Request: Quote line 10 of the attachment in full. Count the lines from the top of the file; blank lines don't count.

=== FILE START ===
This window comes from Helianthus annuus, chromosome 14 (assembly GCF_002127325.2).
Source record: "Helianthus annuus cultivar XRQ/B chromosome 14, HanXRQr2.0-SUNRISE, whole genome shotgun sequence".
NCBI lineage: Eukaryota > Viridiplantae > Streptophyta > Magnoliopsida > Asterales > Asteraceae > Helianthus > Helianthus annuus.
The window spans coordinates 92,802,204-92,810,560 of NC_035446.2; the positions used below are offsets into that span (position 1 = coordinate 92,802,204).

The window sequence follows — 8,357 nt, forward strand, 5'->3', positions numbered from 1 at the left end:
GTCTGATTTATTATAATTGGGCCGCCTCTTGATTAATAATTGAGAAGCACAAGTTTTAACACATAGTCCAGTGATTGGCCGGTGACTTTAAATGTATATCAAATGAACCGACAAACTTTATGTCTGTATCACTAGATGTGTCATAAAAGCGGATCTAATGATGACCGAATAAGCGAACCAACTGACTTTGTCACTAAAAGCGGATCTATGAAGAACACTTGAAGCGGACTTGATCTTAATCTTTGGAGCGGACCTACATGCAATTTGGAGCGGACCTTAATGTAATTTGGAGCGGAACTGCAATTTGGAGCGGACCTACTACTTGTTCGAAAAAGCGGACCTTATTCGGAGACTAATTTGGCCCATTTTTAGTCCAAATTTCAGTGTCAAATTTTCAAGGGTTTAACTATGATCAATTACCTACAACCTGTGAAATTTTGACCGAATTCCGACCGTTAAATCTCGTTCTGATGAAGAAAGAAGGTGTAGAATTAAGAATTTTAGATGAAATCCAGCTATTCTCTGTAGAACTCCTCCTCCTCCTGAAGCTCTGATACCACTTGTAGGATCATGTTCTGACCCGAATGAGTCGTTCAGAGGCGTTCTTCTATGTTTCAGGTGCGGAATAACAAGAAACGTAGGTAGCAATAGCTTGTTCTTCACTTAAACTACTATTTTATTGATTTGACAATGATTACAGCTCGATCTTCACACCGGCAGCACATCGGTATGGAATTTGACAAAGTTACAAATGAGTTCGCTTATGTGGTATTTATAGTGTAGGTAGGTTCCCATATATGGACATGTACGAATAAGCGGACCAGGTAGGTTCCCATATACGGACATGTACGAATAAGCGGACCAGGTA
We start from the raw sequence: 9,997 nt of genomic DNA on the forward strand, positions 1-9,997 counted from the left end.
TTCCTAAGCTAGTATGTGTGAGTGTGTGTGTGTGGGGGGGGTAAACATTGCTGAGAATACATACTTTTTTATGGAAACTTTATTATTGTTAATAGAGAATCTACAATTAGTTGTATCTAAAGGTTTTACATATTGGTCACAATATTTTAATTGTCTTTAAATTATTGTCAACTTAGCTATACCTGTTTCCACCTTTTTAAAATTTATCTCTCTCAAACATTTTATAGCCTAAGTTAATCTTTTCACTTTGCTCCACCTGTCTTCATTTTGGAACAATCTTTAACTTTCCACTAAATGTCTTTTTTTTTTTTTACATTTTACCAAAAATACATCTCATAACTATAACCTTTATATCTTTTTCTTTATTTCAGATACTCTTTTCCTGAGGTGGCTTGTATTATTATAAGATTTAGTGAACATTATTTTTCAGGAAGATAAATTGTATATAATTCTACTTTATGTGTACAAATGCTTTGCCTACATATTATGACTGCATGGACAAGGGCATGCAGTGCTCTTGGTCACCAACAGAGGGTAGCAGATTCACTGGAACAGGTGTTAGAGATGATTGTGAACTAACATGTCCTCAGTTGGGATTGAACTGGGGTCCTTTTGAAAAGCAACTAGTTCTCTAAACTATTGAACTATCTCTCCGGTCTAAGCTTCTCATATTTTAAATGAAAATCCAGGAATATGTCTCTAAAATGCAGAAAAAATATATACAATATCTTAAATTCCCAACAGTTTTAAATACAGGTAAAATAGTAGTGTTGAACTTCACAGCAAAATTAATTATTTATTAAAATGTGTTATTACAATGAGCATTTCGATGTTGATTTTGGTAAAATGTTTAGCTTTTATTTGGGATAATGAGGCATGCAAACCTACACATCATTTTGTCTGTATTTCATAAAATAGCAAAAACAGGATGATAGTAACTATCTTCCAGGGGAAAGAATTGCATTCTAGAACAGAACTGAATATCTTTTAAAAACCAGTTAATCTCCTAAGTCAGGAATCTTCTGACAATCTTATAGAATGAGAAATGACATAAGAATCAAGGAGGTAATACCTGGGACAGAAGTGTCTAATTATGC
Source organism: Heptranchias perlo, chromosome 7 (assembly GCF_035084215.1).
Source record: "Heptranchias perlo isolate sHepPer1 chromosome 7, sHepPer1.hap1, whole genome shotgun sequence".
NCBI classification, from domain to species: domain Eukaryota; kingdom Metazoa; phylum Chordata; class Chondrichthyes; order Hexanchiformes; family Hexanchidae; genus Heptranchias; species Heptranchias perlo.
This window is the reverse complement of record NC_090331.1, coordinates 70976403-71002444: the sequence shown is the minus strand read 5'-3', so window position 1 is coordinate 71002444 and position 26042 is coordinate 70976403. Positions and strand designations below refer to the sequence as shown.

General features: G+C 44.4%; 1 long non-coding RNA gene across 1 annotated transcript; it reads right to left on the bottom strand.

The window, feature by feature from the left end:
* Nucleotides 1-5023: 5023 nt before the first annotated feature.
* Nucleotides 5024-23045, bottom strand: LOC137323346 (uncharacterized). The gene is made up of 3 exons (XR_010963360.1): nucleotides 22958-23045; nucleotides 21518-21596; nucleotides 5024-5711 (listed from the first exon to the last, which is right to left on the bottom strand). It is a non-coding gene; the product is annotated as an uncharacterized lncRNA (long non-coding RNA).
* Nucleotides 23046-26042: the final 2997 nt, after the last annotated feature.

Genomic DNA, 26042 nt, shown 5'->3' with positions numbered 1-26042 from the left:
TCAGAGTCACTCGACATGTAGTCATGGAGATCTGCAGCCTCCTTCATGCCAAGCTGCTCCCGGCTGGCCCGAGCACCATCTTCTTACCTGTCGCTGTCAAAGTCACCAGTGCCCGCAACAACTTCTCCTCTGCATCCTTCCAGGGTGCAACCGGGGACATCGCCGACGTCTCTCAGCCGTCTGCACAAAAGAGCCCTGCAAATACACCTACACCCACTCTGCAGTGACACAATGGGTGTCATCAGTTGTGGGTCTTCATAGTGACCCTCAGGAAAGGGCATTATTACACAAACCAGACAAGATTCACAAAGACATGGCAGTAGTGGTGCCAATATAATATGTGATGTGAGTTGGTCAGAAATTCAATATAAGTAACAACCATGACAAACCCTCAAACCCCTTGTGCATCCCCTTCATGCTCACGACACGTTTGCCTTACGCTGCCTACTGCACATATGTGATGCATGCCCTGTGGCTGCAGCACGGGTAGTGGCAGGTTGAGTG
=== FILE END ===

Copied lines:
Source record: "Heptranchias perlo isolate sHepPer1 chromosome 7, sHepPer1.hap1, whole genome shotgun sequence".